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Re: This was posted on Digg.com -- Linux Distribution blog/article

Jeff wrote regarding 'Re: This was posted on Digg.com -- Linux
Distribution blog/article' on Sun, Dec 11 at 13:00:
> On Sun, 2005-12-11 at 10:49 -0600, Danny Sauer wrote:
> > It does work well on my car's mp3 player, though, as the Gentoo
> > folks have a good system for building a very stripped-down
> > structure which I can then cramfs and copy to the flash card that
> > the system boots from.  I've found that procedure more cumbersome
> > with other distros.  So, ports as implemented in Gentoo seem good
> > for at least the embedded thing, which I think was already
> > established. :)
> Great!  An answer I can sink my teeth into.
> Could you elaborate a bit on this, though?  What kinds of things did
> you want stripped out?  And did you investigate whether you could
> strip them out in a packaged distro, and it turned out to be too
> difficult?  If so, what kinds of difficulties did you find?

That's the thing - with a Gentoo install, I don't have much that
*needs* stripped out.  The only things installed are what I asked it
to install.  Basically, I just want a base perl install, thttpd,
lcdproc, mpg123, and busybox.  The car has a Cyrix 6x86mx, so I'd like
to make sure that things which can use mmx (mpg123, among others) are
built with that support, but not with things like mmx2 or sse.  I'm
building everything static so I don't have to worry about a dynamic
linker, but that does result in slightly larger binaries.  Using
cramfs/squashfs, though, the compression algorithm *should* be able to
find a lot of the similarities when compressing the filesystem, and
I'm not concerned with memory use - it remains well within the 64MB
just running busybox's init launching perl controlling mpg123, with
enough left over to read ahead effectively.

The big draw to Gentoo for this project (I used SuSE before, but
simply copied the binaries and required libraries over to a busybox
base then) is the ease of creating a new buildroot and installroot.
It's quite trivial with emerge to bootstrap a separate build
environment - for example, I've recently been contemplating building
the system with uclibc rather than the full glibc I run on my Gentoo
workstation.  Then I can build in the new environment and install to a
fake root filesystem just as easily.

I've switched over to mostly Ubuntu at home, though, since Gentoo is
such a pain in the butt to maintain, and since so often updates to
packages are marked as stable, but then are either pulled back to
unstable, or remain even though they're unstable.  The thing that made
me switch, though, was when I spent a solid couple of weeks trying to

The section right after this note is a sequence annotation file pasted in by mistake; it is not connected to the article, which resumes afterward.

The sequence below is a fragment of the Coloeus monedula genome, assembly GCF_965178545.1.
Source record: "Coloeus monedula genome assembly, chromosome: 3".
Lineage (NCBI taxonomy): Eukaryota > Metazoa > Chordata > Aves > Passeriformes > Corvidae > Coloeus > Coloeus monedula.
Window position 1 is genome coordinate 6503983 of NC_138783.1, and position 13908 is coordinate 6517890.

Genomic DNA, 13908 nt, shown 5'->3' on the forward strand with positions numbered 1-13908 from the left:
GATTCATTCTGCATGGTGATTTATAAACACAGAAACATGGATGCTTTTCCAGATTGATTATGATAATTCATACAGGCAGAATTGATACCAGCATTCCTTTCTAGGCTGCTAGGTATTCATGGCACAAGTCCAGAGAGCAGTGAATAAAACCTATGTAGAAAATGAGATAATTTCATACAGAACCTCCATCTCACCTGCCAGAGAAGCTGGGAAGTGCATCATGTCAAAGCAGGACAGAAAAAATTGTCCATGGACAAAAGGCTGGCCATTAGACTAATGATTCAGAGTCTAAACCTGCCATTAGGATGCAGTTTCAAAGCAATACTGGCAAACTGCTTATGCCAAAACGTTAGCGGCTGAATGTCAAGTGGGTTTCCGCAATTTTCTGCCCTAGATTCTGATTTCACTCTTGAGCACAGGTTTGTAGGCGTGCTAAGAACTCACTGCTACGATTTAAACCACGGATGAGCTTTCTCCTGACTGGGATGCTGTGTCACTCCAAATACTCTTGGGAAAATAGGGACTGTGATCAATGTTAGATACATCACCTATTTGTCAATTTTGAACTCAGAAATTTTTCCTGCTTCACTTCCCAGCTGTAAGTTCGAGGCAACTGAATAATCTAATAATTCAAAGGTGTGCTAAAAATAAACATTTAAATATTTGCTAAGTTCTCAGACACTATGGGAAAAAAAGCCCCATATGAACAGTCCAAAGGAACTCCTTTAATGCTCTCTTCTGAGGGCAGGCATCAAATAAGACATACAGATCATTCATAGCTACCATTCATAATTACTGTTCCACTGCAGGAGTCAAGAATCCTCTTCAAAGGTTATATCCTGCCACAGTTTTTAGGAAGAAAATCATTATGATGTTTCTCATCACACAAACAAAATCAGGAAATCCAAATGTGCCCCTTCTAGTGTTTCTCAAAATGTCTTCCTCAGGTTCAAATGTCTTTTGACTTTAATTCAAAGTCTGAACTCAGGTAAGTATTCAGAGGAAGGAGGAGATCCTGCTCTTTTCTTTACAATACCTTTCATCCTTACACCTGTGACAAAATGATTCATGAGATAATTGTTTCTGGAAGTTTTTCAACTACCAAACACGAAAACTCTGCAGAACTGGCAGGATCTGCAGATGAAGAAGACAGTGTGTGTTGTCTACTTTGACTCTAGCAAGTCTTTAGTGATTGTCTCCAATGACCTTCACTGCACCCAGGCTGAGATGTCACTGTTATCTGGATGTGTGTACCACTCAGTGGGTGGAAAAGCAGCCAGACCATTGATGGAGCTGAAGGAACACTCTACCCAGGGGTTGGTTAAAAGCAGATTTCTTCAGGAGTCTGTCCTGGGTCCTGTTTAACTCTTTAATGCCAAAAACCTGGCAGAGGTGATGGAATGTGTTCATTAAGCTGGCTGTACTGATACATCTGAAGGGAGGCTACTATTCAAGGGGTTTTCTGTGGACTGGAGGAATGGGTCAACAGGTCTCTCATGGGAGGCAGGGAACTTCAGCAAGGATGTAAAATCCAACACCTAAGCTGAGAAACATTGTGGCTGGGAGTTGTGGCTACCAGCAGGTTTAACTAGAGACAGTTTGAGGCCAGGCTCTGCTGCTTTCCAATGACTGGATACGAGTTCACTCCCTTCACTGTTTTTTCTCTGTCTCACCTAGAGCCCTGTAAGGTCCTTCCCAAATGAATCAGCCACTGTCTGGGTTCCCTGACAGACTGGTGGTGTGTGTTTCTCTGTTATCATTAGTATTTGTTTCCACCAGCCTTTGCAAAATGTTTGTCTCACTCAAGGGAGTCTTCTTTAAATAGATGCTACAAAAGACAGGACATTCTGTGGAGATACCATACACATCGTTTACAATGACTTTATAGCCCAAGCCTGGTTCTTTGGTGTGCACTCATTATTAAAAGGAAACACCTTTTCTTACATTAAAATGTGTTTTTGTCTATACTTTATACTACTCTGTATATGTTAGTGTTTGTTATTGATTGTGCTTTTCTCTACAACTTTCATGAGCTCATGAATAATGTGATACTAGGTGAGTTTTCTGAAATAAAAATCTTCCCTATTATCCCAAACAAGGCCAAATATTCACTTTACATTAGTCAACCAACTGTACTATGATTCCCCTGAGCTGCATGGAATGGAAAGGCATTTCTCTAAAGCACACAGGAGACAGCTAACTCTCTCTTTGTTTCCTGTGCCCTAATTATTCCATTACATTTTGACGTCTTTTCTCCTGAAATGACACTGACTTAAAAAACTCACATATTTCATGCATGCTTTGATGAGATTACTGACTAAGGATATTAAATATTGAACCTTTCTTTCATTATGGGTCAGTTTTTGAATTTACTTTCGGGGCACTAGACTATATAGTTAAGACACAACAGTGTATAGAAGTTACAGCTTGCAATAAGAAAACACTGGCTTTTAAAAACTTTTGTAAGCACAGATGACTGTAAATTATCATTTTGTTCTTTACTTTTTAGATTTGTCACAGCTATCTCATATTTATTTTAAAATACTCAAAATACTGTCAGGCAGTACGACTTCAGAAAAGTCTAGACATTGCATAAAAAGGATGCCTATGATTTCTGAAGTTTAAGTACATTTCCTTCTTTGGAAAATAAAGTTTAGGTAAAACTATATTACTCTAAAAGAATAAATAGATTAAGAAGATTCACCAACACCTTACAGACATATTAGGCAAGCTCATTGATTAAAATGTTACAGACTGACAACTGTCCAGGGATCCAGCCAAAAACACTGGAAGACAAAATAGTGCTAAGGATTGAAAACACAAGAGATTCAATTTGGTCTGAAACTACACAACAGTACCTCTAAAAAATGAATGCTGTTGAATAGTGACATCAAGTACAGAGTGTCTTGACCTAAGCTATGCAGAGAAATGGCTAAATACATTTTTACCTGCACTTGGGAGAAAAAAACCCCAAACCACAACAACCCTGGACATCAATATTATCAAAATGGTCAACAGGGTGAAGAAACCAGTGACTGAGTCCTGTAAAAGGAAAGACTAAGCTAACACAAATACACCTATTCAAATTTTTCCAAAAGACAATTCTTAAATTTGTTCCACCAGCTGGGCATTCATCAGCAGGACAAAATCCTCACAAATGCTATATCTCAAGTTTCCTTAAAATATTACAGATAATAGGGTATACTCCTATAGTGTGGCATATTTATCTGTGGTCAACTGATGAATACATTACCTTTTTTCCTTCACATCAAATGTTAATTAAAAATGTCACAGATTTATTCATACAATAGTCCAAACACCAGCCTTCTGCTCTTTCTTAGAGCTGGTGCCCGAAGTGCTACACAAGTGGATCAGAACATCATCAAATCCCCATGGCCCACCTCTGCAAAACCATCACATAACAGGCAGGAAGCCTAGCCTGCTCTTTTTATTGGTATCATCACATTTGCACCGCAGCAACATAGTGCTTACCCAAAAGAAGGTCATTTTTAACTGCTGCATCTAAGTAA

get some multi-drive firewire enclosures to work on a PPC running
Gentoo, and finally found out that the drives were supported in the
mainline kernels since a long time ago - but Gentoo's kernel patches
removed the support due to being based on a relatively old kernel.
Since then, I've read about several other problems with the Gentoo
kernels which aren't in the vanilla kernels.  That was the nail in the
coffin.  It just ain't cool to patch a kernel to fix a problem on one
person's obscure hardware/software combo without regard to how it'll
affect the hundreds of people using more common stuff, and then saying
"yeah, it's stable".  Testing on one machine does not verify stability
for public distribution.

Sorry, got off on a tangent there. :)  I was *going* to note that I
think there's a good chance apt will get me similar benefits, but I
haven't tried it yet.  I like that Gentoo will build the secondary
build environment easily, though, and will continue to use the same
package repository as on the host system - no duplication or mounting
directories in multiple places, etc.  When I tried to do this with
RPM, I had to install RPM, the RPM database, and all that junk just to
install the packages in a chroot.  It also seems like RPMs have a
tendency to require things that aren't really required.  A contrived
example might be perl's CGI module requiring apache, even though it'd
work fine under thttpd, or even without a web server at all.  I don't
want that.  I just want to put the files in one place, and maybe
record them in another, if at all.  Gentoo does that for me.  Catalyst
looks fairly nice for automating that build process, as well, but I
have yet to actually try it out.  It's poorly documented, much like
most of the Gentoo tools.  Even the source is poorly documented.  I
have a suspicion that docs are partially held back by the 'leet
feeling a lot of Gentoo fanboys seem to really enjoy - almost like
they're guarding the secret info that you'd already know if you were
cool enough to hang out on the secret IRC channel with the developers.
Maybe that's just paranoia, though... :)

--Danny, who only has ~9.75 years of Linux background ;)

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